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PICTTIUR

I got roped into a discussion last Friday about Behaviourism, Constructivism and Constructionism in the modern primary school classroom. The participants were a mix of CESI, PICTTIUR and “free agents” who had gathered for a demo of new affordable touchscreen in Drumcondra Education Centre. The PICTTIUR contingent were adamant they were only there to gather information and then spread the news informally in their after school “pub meetings”. The others were intrigued at the new model of in-service training. I on the other hand had met with southside group of PICTTIUR a year of so earlier and was aware of their novel non-structured meetup style dynamic.

PICTTIUR is the Gaelic word for “pictiúr” which unsurprisingly means picture but in this instance it is spelled with two Ts. The acronym stands for the group’s working title for the Primary ICT Teachers Integrating Useful Resources.

It would appear to be a face-to-face, socially based, primary teachers’ ICT support group.  I asked them if they were Cyber-Luddites but they replied that they were not anti-online reactionaries but preferred to meet in a physical space. and exchange USB drives. A Virus Exchange Fest if you wish! The seemed to growing from strength to strength as I heard them being mentioned at the CESI Annual Conference last spring in Galway. Dr Dáithí Ó Murchú mentions the group at the end of his keynote address. They have made their mark.

I attended one meeting by invitation on the 12th of November 2013 in the Spawell Pub. The meeting was after school and was entirely comprised of women but not intended solely for women – I was informed later . There were about 18 – 20 in attendance, the majority of whom were new faces to me. Apparently they want to steer away from Education Centres and over-organised events. Unfortunately, despite being the only male present they were only interested in my mind. More precisely, they wanted a copy of the now defunct CESI Dublin members’ database. Needless to say I couldn’t oblige but I did provide them with as many ICT minded primary teachers I could recall at the time.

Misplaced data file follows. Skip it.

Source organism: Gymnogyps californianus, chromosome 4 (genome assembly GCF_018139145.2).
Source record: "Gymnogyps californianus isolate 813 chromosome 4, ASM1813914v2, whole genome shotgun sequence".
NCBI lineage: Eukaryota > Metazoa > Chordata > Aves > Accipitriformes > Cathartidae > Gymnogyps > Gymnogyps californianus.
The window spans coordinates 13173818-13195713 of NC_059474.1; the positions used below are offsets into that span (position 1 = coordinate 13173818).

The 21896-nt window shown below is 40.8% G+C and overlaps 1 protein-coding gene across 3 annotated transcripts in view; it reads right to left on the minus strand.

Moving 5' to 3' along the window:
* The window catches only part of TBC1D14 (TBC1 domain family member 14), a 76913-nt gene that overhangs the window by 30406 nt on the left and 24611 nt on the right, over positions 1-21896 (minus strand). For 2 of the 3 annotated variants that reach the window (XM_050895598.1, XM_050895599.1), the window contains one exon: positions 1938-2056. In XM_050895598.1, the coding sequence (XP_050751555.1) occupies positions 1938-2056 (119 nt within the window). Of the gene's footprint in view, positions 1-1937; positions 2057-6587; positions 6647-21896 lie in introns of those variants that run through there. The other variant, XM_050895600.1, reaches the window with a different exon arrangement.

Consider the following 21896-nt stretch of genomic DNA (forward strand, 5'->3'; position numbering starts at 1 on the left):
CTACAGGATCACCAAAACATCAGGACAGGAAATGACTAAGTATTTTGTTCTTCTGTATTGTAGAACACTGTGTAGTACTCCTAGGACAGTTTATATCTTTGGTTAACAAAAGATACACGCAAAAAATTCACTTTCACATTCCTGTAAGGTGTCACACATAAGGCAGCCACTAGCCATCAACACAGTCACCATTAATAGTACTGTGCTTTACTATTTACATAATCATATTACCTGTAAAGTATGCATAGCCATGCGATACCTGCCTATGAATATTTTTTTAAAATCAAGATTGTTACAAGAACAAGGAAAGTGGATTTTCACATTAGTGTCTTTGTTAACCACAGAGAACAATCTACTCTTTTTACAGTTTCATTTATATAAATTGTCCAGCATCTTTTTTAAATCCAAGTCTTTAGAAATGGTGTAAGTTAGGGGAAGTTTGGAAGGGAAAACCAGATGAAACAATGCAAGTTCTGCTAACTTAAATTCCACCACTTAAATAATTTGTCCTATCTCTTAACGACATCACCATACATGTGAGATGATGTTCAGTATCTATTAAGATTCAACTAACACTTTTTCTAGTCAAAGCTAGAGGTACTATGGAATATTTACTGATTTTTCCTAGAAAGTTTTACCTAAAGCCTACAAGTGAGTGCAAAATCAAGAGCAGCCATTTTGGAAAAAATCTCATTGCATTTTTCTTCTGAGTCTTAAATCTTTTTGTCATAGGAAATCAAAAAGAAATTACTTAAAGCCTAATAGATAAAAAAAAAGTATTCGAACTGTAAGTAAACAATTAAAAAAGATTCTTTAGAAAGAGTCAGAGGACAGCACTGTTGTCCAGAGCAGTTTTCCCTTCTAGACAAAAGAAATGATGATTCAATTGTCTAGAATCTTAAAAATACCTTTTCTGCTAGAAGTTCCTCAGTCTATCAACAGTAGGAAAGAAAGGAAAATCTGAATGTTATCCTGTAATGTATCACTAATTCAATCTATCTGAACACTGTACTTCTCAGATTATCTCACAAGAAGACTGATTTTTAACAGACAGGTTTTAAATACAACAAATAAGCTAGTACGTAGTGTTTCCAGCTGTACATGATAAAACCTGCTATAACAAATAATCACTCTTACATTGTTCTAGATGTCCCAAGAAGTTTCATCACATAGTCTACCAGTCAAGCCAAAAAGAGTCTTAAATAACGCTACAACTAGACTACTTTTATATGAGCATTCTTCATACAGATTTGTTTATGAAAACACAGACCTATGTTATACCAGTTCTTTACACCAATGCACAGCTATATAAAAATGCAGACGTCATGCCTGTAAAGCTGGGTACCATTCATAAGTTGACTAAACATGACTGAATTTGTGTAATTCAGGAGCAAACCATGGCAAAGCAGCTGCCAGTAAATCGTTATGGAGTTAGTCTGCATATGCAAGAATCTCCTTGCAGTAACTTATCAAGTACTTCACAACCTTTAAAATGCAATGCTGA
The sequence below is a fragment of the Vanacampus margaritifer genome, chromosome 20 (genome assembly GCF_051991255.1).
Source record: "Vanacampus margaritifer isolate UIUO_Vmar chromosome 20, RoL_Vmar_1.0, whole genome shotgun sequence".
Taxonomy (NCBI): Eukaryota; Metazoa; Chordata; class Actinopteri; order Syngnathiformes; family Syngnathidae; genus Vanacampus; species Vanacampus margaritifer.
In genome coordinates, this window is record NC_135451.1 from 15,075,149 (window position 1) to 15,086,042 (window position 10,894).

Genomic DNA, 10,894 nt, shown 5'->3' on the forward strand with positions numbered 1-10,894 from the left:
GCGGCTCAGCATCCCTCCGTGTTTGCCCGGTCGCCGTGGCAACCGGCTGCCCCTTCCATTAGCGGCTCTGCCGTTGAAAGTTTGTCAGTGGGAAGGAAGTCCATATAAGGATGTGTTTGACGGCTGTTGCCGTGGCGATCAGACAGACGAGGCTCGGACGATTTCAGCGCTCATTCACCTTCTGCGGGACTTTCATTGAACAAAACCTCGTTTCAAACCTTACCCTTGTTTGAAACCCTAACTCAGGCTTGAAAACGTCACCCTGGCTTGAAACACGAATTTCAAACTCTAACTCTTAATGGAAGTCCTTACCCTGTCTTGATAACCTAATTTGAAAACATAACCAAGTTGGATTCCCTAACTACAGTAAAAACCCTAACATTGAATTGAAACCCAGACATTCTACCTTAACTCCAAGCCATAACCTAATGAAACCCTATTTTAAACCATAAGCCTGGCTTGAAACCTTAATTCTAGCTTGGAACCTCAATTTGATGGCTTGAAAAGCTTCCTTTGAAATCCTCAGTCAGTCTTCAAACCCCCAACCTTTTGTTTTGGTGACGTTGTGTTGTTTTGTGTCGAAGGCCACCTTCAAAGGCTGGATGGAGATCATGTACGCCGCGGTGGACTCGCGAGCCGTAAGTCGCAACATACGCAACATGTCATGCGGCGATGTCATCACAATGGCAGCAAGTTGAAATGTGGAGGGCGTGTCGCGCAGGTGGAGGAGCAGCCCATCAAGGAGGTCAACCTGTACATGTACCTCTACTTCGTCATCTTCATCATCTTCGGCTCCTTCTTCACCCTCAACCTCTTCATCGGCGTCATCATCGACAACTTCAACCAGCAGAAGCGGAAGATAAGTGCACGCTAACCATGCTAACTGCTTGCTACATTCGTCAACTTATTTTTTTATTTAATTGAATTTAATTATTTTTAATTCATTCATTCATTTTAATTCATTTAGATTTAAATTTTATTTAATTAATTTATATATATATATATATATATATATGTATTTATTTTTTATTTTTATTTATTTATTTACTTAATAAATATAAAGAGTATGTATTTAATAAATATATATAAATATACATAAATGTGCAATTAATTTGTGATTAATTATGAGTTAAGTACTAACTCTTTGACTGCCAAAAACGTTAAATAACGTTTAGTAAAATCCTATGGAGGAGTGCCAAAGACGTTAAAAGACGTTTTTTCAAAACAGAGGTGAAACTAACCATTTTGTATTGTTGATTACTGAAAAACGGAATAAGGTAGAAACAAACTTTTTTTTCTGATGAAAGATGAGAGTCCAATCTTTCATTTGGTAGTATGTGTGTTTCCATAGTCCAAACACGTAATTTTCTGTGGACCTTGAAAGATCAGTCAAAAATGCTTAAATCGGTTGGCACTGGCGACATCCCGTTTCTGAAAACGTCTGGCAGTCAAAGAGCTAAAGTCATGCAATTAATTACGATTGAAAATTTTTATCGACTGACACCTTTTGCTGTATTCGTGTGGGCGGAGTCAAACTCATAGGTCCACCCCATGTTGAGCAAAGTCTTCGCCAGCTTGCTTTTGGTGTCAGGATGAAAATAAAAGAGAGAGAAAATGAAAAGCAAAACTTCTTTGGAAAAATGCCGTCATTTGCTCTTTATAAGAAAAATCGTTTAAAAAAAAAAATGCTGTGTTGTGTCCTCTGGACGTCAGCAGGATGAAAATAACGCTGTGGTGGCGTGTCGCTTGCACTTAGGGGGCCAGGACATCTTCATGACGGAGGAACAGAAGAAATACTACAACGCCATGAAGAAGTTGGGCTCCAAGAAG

The main topic of conversation was the poor broadband service for primary schools in some south Dublin areas.  Many complained about their slow and very slow websites which contained a lot of – you guessed it – pictures. Primary schools and in particular junior schools generate a lot of artwork and parents like to see their children’s work on display. It may have been a coincidence but the group’s name and political ambitions seemed to focused on lobbying for the increase in bandwidth to facilitate the online publication of pupil’s artwork.

I like the social dimension of ICT support offered by the group but the people I met seemed to think they were immune to malware and virus infiltration.

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